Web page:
Latest News

Make Music City of the Week: Davis CA

Teenage horn players outside in Davis CADavis, California first launched Make Music Day in 2017, when the publisher of The Davis Dirt decided to bring this international celebration to her small, progressive city. Over the last few years, Davis’s senior centers, arboretum, food coops, train station, art centers, breweries, museums, post office, and music stores have all embraced Make Music Davis and hosted musical events.

This year, community radio station KDRT has taken the lead and is laying the groundwork for a fantastic day of music making. Their Earth Day Sing Out last month, with songs made by local musicians in honor of Earth Day, shows the station’s community building spirit, with a taste of what’s to come on June 21!

Check out the Make Music Davis website here.

Six National Projects (& more to come)

Solo singerLast month, we announced that Make Music Day was on for June 21, despite this year’s challenges.

And why not? Make Music Day is an invitation for everyone to make music anywhere — an idea that’s as important as ever. Around the country, musicians and organizers heeded the call and have developed creative, new, socially distanced ways for anyone to join Make Music Day 2020.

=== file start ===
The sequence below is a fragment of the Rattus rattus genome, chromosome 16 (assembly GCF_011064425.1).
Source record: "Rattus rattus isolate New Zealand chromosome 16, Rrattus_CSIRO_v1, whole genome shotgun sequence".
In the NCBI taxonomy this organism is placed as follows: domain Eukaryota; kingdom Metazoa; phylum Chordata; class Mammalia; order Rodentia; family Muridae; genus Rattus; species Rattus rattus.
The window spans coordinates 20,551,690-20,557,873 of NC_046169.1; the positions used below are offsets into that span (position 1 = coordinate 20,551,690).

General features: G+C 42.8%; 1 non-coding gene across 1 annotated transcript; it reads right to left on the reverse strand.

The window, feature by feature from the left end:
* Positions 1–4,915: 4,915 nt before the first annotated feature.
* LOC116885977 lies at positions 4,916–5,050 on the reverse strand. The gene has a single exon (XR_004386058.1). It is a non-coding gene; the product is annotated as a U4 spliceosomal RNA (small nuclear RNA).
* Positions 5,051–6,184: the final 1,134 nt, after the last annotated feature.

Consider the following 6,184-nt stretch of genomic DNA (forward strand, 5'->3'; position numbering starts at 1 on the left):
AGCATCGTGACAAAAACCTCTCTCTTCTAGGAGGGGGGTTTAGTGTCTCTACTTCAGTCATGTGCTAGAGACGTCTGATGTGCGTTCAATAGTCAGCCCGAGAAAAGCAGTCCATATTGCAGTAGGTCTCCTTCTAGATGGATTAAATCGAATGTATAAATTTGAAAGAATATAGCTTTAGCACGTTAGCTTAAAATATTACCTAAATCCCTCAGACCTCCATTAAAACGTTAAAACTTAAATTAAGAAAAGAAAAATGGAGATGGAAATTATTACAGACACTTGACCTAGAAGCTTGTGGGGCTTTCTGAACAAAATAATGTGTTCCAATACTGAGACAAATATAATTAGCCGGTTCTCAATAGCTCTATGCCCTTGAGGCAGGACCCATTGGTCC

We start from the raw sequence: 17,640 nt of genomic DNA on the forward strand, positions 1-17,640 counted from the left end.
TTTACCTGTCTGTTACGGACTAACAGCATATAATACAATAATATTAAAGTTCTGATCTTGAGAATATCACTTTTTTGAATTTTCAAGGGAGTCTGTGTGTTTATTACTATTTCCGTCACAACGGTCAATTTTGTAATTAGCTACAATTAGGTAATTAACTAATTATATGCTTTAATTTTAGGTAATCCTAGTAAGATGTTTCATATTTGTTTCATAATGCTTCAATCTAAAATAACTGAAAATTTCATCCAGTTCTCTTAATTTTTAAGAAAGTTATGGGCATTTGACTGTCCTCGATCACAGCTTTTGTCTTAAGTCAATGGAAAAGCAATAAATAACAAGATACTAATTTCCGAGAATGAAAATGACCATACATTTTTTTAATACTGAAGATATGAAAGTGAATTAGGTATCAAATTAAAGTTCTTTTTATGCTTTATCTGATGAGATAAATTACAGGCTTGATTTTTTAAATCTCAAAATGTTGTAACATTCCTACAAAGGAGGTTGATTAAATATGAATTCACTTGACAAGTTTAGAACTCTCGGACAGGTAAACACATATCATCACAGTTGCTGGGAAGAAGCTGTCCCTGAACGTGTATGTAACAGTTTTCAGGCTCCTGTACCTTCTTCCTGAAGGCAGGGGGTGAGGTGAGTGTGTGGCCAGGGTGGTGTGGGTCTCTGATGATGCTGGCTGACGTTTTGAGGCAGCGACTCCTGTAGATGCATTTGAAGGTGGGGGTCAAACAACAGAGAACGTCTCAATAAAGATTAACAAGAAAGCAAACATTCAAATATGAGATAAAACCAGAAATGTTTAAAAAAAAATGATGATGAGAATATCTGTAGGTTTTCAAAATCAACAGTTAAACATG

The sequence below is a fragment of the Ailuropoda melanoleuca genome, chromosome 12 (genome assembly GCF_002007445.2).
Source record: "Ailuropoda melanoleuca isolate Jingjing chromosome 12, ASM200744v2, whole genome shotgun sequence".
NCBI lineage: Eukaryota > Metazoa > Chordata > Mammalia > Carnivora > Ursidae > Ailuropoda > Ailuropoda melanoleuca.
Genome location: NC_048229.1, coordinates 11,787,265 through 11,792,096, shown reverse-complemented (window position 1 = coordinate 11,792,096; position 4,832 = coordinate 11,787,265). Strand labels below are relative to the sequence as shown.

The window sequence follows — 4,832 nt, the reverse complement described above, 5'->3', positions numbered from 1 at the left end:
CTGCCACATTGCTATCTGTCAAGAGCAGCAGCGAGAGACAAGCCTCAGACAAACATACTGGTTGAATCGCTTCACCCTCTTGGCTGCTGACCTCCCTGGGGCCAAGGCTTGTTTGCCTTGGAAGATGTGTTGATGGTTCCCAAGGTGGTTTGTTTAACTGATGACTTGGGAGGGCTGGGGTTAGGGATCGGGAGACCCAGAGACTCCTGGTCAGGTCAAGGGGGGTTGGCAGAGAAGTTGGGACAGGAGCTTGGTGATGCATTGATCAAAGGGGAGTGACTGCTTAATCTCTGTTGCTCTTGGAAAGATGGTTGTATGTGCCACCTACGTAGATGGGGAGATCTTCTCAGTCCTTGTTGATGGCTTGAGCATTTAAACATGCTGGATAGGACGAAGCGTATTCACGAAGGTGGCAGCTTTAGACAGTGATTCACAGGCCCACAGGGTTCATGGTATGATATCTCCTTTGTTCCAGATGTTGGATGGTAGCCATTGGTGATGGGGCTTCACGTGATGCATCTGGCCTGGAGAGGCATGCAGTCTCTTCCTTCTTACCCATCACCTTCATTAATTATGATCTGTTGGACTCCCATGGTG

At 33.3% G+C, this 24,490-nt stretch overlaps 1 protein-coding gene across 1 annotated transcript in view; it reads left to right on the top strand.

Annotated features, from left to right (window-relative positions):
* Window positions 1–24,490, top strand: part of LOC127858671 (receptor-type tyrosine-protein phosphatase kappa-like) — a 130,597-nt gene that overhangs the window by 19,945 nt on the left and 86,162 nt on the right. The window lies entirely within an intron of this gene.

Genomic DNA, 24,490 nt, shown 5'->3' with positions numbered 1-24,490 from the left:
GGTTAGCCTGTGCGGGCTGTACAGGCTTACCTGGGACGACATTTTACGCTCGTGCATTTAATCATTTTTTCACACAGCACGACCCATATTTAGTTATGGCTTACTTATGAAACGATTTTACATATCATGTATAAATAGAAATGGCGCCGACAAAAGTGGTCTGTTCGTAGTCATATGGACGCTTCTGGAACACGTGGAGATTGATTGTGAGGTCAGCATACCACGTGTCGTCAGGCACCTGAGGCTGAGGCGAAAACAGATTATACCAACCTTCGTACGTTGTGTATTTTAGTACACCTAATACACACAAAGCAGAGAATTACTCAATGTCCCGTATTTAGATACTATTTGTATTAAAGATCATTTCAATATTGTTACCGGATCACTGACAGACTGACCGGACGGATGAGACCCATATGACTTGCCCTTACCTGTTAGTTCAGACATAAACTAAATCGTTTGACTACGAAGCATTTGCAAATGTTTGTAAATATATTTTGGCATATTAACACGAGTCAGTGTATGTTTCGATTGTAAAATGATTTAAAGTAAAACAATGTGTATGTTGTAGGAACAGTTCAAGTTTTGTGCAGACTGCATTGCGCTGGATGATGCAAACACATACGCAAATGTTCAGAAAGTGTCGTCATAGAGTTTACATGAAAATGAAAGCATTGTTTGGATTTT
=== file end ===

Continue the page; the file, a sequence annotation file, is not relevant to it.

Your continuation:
Today we are excited to preview six of these initiatives: Bash the Trash, Flowerpot Music, Global Livestream, #MySongIsYourSong, World’s Smallest Marching Band, and Young Composers Contest.

And we’ll have six more to come next week, and many more details — watch this space!

Young Composers Contest

Photo of a wet road by Flickr user juliek1967

In celebration of Make Music Day, and of all the young composers stuck at home this spring, Make Music Alliance is hosting a composition contest for composers aged 13-21.

Young composers are invited to write a short, 3-minute piece for SATB vocal quartet, set to William Carlos Williams’s timely poem “By the road to the contagious hospital”.

A panel of distinguished judges, made up of composers David T. Little, Ellen Reid (recipient of the 2019 Pulitzer Prize in Music), Christopher Tin and conductor Anna Lapwood, will provide feedback and select three winning pieces and seven honorable mentions. Then all ten pieces will be professionally recorded by the all-star Make Music Quarantet, and released online for Make Music Day on June 21st.

The submission deadline is May 18th – full details are available on our website.

(Are you over 21? Be a mentor and share the contest with students and young friends!)

Make Music State of the Week: Wisconsin

A jam on the porch at Few Street Block Party.The Badger State has long stood out for its large, passionate Make Music Day celebrations. Six Wisconsin cities, from populous Milwaukee to minuscule Land O’ Lakes, took part last year on June 21.

In 2020, Arts Wisconsin and its partners (the League of Wisconsin Municipalities, Wisconsin Public Radio, and Wisconsin School Music Association) have raised the state’s Make Music Day to an unprecedented scale. Fifteen communities, including most of the major cities, are now organizing for Make Music Wisconsin, with still more coming on board for 2021.

Click here for the full statewide details!

Make Music Day 2020

Dear friends,

We hope this finds you safe and healthy.